Rim brakes are another issue. In this daily slop and crud, the rims needs a daily cleaning to keep brakes working. The sandy grit wears down the rims like sandpaper. Riding everyday, I have rarely gotten more than 2 years out of a set of rims. That’s with frequent cleanings. There is a stop sign or stop light at the bottom of every hill. After about a week of build up of nasty stuff on your rim braking surface, the brakes barely work. I can’t count how many times I’ve done a Fred Flintstone (both feet on the ground) to come to a stop at the bottom of a hill when the brakes weren’t working sufficiently. This bike uses disc brakes. The stopping power can be counted on in any conditions. And no more worn out rims.
Wide tires. This bike is designed to accommodate wide tires. In the summer I use a 26 x 2.0 sized tire. In the winter I use a 26 x 1.75 sized studded tire which is about the same width as the summer 2.0 tire. Our roads are crumbling, not unlike the roads in many other cities. The late winter/spring freeze-thaw cycle compounds the severity of our roads. The wider tires give a plusher ride over all those road imperfections. And I honestly think they help keep my attention on other road users rather than on dodging holes and tire grabbing cracks. The wider tires are more forgiving than thin tires.
The stainless steel tubing used on this frame is unpainted and corrosion resistant. It is American made KVA MS3 tubing. The tag-line for MS3 is: “Stronger than steel, stiffer than titanium, and a better feel than both“. It is lighter than traditional steel and nearly as light as titanium. It provides a ride better than any steel frame I’ve ever owned. It’s capable of the snappy acceleration of a stiff performance bike combined with the comfort of a touring bike.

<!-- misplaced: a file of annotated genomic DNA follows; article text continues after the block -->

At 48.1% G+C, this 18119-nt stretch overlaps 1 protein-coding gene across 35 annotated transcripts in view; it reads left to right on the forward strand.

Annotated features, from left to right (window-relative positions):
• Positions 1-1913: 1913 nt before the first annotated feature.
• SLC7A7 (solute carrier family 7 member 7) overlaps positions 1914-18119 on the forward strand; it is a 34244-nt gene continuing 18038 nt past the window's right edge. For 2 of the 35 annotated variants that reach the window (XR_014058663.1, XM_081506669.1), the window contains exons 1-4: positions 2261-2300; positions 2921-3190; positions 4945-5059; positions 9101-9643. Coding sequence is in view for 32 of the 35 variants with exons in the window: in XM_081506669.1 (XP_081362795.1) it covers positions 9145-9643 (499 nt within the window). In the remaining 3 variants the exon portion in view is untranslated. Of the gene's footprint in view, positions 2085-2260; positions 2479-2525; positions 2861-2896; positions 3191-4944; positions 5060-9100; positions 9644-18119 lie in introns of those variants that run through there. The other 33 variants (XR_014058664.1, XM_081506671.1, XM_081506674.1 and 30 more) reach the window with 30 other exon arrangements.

Here’s another look from my Cycliq Fly6. It’s from yesterday’s ride. This segment is mostly downhill after the first four minutes. At 5:00 minutes I hit some rougher streets. It illustrates the sloppy, cruddy conditions I described and the roughness of the streets.
I’m not a person who practices the same traditions year after year. I tend not to celebrate National Holidays. If I do I’m standing out along the periphery looking in rather than actively participating. In the same way I’m not one who can do the same events year after year after year. Nothing wrong with it. It’s just not me.
Now having said that. I do have one tradition I’ve been doing for the past 12 years. A local bicycle club I belong to has an Annual New Years Day Ride. In this climate it can be rather cold on January 1st. Typically in the negative range of the thermometer. Cold riding is my thing! Attendance numbers are low, 5-20 people depending on the weather. This years attendance was on the upper end due to temps in the mid-twenties Fahrenheit.
I enjoy starting the year with a bicycle ride. It’s usually my only group ride of the year. I ride solo most of the time. I didn’t work too hard at capturing pictures. Here’s the few I did take:
I’m happy with my choice to put studded tires on. The confidence they provide on icy roads is worth every cent. Before leaving this morning I managed to get one more maintenance task done.
I applied some Boeshield T-9 to my stainless steel framed bike. The tubes are unpainted. Unlike most steel, stainless steel resists corrosion. But it’s not completely immune to it. The T-9 adds a bit of protection. It’s only the third time I’ve applied it in a little over a year I’ve had this frame. It has been corrosion free. This tubing is made by KVA and is named MS3. From what I’ve heard MS2, an earlier version, exhibited surface corrosion when used in winter conditions with salt. My frame maintained it luster through an entire winter.